Memo to the New York Mets front office, from one of your team’s diminishing number of followers:
You seem to be running the Mets like an airline. This is not a good idea. Airlines seldom make any money. Also, most of their customers can’t stand them.
Citi Field, the beautiful $800 million facility you opened just last year, is like a shiny new terminal. Most everyone who has been there (I have not, for reasons explained below) says it is a great place to embark on a journey, and every baseball fan knows that a good ballgame is, indeed, a journey. But people don’t go to airports because they want to sit in the terminal’s comfy chairs or eat in the food court. At best, those amenities just encourage repeat business. Unless people can get a good product at a fair price, they won’t show up, even if you put up the Taj Mahal.
You may think I am referring to the team’s sorry performance since 2006, but let’s set that aside for now. You have turned the simple act of buying a ticket into an exercise in higher mathematics.
Your team’s website lists 41 types of tickets at Citi Field. If I want to see a game, I have to decide whether I want the “Metropolitan Box Bronze” or the “Field Box Silver,” which have the same price. Or do I want to step up to the “Field Box Gold?” Or maybe just a “Baseline Box?” All of which assumes that a ticket might be available in any of these classes. To find out, I have to try ordering a ticket for each category, one category at a time.
But that’s not all. Besides dividing categories of tickets like “Field Box” into classes of Platinum, Gold, Silver, Bronze and unlabeled nonmetallic, you have also divided your team’s 81 home dates into five groups — which you have also labeled Platinum, Gold, Silver, Bronze and, I suppose for clarity, Value. (I agree that, at today’s prices, there is no value in precious metals.)
So if I am planning a Citi Field outing for later in the season, I have to consider whether I want the Field Box Gold for a Silver date or the Field Box Silver for a Gold date, and so forth.
All told, you have 205 permutations of ticket prices. To put this in perspective, the Mets play 162 games in a season (81 at home), and if they perform at last year’s rate, it will take the Mets nearly three years to win one game for every ticket type.
Sheesh. I have an M.B.A. degree, and I hold a CPA license and a Certified Financial Planner® credential, and even I think it’s just too much work to deal with this. I’ll just wait for a day when I have nothing else to do, and then maybe try to snag a ticket online from whatever is available. Or, more likely, I’ll just stay home and watch the game on TV, which is what I have been doing for the past couple of years.
A lot of us are doing that these days. You cut ticket prices this year by 20 percent, and your per-game home attendance is still down 18 percent from last season. This implies that your gate and concessions revenue may be off by about one-third from 2009. This isn’t the recession at work; this is your team’s marketing combined with its on-field performance.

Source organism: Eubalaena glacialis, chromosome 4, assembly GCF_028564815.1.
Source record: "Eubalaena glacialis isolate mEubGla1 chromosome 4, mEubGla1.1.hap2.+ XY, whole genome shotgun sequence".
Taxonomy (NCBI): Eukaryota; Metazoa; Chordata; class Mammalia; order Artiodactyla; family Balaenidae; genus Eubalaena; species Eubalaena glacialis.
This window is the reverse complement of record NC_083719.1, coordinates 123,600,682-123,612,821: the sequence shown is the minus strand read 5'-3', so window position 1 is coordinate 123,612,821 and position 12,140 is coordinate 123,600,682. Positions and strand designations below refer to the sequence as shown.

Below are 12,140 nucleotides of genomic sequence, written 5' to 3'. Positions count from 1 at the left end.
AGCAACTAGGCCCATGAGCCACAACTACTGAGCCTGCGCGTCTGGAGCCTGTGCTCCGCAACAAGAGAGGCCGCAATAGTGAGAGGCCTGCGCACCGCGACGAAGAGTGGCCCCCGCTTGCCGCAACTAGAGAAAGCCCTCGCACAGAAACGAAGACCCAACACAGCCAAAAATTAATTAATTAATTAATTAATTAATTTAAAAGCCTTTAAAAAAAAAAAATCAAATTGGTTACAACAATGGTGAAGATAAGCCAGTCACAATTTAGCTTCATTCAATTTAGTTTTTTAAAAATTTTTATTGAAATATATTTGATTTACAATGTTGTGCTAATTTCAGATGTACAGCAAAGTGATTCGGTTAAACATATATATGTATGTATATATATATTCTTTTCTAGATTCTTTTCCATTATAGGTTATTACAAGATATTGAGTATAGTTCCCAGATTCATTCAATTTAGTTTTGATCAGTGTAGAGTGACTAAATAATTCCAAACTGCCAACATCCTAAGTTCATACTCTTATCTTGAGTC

I need not remind you that the Mets’ performance has been nightmarish. It began when star outfielder Carlos Beltran watched the last strike of 2006 sail past his bat in the pennant-deciding game against St. Louis. Then there was the epic September collapse of 2007, which, improbably, the Mets managed to repeat in 2008. Next you inaugurated Citi Field last year with an awful assortment of minor-leaguers who managed to lose 92 games while replacing your often-injured veterans. You stripped your AAA affiliate, the Buffalo Bisons, of so much talent — if you could call it that — that the Bisons finished last in their International League division while the Mets floundered, too.
Which brings us back to the airline business model: You degrade your product, charge your customers wildly different prices for what amounts to the same thing, and charge customers again if they want to “upgrade” to anything that makes them slightly less miserable. This is what the flyboys, between visits to bankruptcy court, like to call “yield management.”
Charging different prices to watch games against different opponents, or on different days of the week, sends a perverse message: Fans should expect to pay more if they want to watch better baseball, and if they want to watch better baseball, they should wait for better teams to show up in Queens. This doesn’t say much for the caliber of the Mets.
It also does not reflect the fact that baseball often produces surprises. Your game on Wednesday, June 9, against the San Diego Padres is a Bronze ticket, even though the Padres have been one of the big success stories thus far this season. Meanwhile, your Friday, July 9, game against the Atlanta Braves is a pricey Gold ticket, though the touted Braves have been about as mediocre as the Mets.
Across town, the consistently excellent Yankees have 21 categories of tickets, and all games are created equal. The only pricing difference is a small discount for people who buy tickets in advance rather than on the day of the game. The team’s management recognizes that fans show up to see the Yankees, not the other team, even though they may boo extra hard for the Boston Red Sox.
In Philadelphia, the Phillies — who have won your division three years in a row, and who sell out practically every date — have only 12 single-game ticket categories. And their top ticket price is $60, compared to $460 for you-know-who. You don’t want people thinking of your ticket prices when they call you the Amazing Mets.
You might observe that, in the airline business, organizations like Southwest, which provide a good product and consistently excellent value, prosper, even when other airlines ride their yield management theories into the ground.
I suggest you follow their example.